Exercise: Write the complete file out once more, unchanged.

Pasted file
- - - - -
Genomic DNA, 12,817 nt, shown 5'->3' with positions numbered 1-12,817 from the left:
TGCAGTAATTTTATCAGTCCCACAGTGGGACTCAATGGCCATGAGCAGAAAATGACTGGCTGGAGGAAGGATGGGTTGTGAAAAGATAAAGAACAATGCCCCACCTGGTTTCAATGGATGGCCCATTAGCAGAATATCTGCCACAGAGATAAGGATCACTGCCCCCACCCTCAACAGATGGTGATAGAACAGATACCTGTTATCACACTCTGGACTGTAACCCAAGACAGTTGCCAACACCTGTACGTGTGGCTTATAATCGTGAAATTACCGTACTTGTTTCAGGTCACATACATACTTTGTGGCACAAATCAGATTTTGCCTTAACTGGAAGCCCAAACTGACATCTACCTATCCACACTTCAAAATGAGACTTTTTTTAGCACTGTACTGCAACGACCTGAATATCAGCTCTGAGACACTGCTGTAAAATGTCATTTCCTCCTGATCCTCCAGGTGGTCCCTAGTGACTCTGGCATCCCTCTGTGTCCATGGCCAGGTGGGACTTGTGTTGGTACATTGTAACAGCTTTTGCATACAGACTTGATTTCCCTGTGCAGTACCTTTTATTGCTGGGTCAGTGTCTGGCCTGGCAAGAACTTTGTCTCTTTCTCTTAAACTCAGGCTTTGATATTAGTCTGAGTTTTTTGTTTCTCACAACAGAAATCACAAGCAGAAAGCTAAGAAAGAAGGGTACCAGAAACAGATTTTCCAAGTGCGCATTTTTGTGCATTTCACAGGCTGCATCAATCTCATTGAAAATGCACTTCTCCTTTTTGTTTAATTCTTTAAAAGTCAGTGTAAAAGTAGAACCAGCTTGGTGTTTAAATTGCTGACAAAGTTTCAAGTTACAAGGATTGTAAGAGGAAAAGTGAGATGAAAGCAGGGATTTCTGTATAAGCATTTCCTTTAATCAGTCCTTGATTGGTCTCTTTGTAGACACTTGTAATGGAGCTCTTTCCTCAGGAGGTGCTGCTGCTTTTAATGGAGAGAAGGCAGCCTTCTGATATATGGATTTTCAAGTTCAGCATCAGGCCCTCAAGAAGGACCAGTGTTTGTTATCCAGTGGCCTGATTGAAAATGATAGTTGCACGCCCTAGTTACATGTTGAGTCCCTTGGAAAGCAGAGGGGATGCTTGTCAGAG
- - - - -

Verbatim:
Genomic DNA, 12,817 nt, shown 5'->3' with positions numbered 1-12,817 from the left:
TGCAGTAATTTTATCAGTCCCACAGTGGGACTCAATGGCCATGAGCAGAAAATGACTGGCTGGAGGAAGGATGGGTTGTGAAAAGATAAAGAACAATGCCCCACCTGGTTTCAATGGATGGCCCATTAGCAGAATATCTGCCACAGAGATAAGGATCACTGCCCCCACCCTCAACAGATGGTGATAGAACAGATACCTGTTATCACACTCTGGACTGTAACCCAAGACAGTTGCCAACACCTGTACGTGTGGCTTATAATCGTGAAATTACCGTACTTGTTTCAGGTCACATACATACTTTGTGGCACAAATCAGATTTTGCCTTAACTGGAAGCCCAAACTGACATCTACCTATCCACACTTCAAAATGAGACTTTTTTTAGCACTGTACTGCAACGACCTGAATATCAGCTCTGAGACACTGCTGTAAAATGTCATTTCCTCCTGATCCTCCAGGTGGTCCCTAGTGACTCTGGCATCCCTCTGTGTCCATGGCCAGGTGGGACTTGTGTTGGTACATTGTAACAGCTTTTGCATACAGACTTGATTTCCCTGTGCAGTACCTTTTATTGCTGGGTCAGTGTCTGGCCTGGCAAGAACTTTGTCTCTTTCTCTTAAACTCAGGCTTTGATATTAGTCTGAGTTTTTTGTTTCTCACAACAGAAATCACAAGCAGAAAGCTAAGAAAGAAGGGTACCAGAAACAGATTTTCCAAGTGCGCATTTTTGTGCATTTCACAGGCTGCATCAATCTCATTGAAAATGCACTTCTCCTTTTTGTTTAATTCTTTAAAAGTCAGTGTAAAAGTAGAACCAGCTTGGTGTTTAAATTGCTGACAAAGTTTCAAGTTACAAGGATTGTAAGAGGAAAAGTGAGATGAAAGCAGGGATTTCTGTATAAGCATTTCCTTTAATCAGTCCTTGATTGGTCTCTTTGTAGACACTTGTAATGGAGCTCTTTCCTCAGGAGGTGCTGCTGCTTTTAATGGAGAGAAGGCAGCCTTCTGATATATGGATTTTCAAGTTCAGCATCAGGCCCTCAAGAAGGACCAGTGTTTGTTATCCAGTGGCCTGATTGAAAATGATAGTTGCACGCCCTAGTTACATGTTGAGTCCCTTGGAAAGCAGAGGGGATGCTTGTCAGAG